What if the shipper lied or for some reason mislabeled or didnt label the package and you get it. Should you not open it? Report it? What should one do in that situation? I would feel obligated to open the package if authorities couldnt get there immediately or at least very very soon after recieving, as that cant be good for the critter inside!

    I've only received a snake via mail once, and i cant remember how it was labeled.
    Legally, you are obligated to refuse the package. No one is going to do that, because it may be a death sentence for the animal. This is why you shouldn't buy from people who mislabel. I personally blacklist people who mail me things illegally...there are plenty of other people out there with gorgeous animals who are willing to obey the law, and I don't want the liability of accepting mislabeled packages.

    Perhaps if they lose enough business, they'll get the message, and stop breaking the labeling laws.

    There are only two real reasons for a shipper to mislabel: 1) They're using a shipping service that doesn't accept snakes, or aren't certified to ship them.
    2) They believe the animal will be safer if they don't label the box, since there are some reptile-phobic people out there.

    The only DOAs I have ever had came from a shipper who did not label the box correctly. It's a horrible thing to see, and I definitely don't want a repeat. I have specifically asked shippers to label packages correctly, and when I received them, they weren't. Those people don't deserve anyone's business.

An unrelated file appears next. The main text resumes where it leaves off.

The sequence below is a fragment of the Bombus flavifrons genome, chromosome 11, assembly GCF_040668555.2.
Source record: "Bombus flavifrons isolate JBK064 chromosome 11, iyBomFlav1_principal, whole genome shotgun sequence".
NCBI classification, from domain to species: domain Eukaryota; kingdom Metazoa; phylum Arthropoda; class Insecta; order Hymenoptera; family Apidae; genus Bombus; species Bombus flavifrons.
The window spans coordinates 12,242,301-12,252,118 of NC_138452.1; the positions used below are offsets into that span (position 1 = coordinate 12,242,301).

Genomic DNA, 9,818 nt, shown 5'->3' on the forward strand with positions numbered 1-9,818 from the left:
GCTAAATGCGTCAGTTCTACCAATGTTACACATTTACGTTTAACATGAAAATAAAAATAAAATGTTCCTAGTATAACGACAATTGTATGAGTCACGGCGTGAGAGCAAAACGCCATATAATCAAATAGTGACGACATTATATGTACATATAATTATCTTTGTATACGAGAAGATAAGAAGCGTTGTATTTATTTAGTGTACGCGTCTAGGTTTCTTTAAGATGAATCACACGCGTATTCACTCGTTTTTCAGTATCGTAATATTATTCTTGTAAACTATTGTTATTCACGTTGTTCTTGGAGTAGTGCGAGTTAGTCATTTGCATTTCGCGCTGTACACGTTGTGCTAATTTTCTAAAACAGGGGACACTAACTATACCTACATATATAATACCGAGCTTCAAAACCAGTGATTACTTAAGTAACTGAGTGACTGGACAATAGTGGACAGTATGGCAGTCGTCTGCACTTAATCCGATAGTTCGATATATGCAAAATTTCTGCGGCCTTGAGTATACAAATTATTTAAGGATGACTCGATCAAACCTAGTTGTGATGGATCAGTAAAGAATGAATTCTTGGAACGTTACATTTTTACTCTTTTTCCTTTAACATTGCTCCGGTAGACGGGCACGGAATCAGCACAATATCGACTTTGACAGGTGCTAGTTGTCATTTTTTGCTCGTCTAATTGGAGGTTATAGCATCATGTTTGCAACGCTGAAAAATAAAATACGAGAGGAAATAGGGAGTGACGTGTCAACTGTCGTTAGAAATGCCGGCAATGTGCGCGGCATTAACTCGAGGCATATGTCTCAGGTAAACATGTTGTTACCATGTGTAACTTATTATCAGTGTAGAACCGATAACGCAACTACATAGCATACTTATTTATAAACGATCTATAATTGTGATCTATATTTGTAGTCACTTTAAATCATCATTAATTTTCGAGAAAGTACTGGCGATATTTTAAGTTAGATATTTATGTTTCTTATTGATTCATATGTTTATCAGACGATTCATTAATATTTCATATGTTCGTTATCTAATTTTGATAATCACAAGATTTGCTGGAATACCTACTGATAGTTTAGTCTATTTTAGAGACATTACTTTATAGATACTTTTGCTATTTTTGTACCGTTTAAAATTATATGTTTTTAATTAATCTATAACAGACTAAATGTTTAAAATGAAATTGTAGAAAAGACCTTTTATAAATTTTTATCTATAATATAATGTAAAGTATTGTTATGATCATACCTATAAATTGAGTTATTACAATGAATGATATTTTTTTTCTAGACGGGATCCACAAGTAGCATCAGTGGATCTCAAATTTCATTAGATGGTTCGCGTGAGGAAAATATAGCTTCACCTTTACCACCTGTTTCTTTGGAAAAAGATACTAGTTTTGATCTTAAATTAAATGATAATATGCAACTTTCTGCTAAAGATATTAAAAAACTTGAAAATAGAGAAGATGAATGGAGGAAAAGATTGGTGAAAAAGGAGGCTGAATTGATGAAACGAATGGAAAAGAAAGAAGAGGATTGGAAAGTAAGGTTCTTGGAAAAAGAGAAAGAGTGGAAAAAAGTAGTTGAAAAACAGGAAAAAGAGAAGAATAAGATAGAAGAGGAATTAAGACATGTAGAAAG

There is a slim chance that someone might abuse a live animal shipment, but there is a MUCH greater chance of a package that is not labeled being roughly handled, resulting in the death of the animal. For what...to save a couple of bucks using UPS instead of Fed Ex? NOT worth it.

    We have to demand better behavior, as a community.

    Correct labeling is easy: Mark the outside of the box with 'live harmless reptiles'. Put a note on the top that says additional information is under the shipping label. Inside the plastic shipping label sleeve, include a card or paper that lists the number of animals, the taxonomic name, and the common name.
    Some people place this on top inside of the box, but why require inspectors to open the box, if they don't have to? The wording is a bit ambiguous, but seems to say that the information should be easily accessible to inspectors without their having to open the box, so under the shipping label, in the label sleeve, seems like a more suitable choice to me.
    --Donna Fernstrom
    16.29 BPs in collection, 16.11 BP hatchlings
    Eclipse Exotics
    http://www.eclipseexotics.com/
    Author Website
    http://donnafernstrom.com
    Follow my Twitters: WingedWolfPsion, EclipseMeta, and EclipseExotics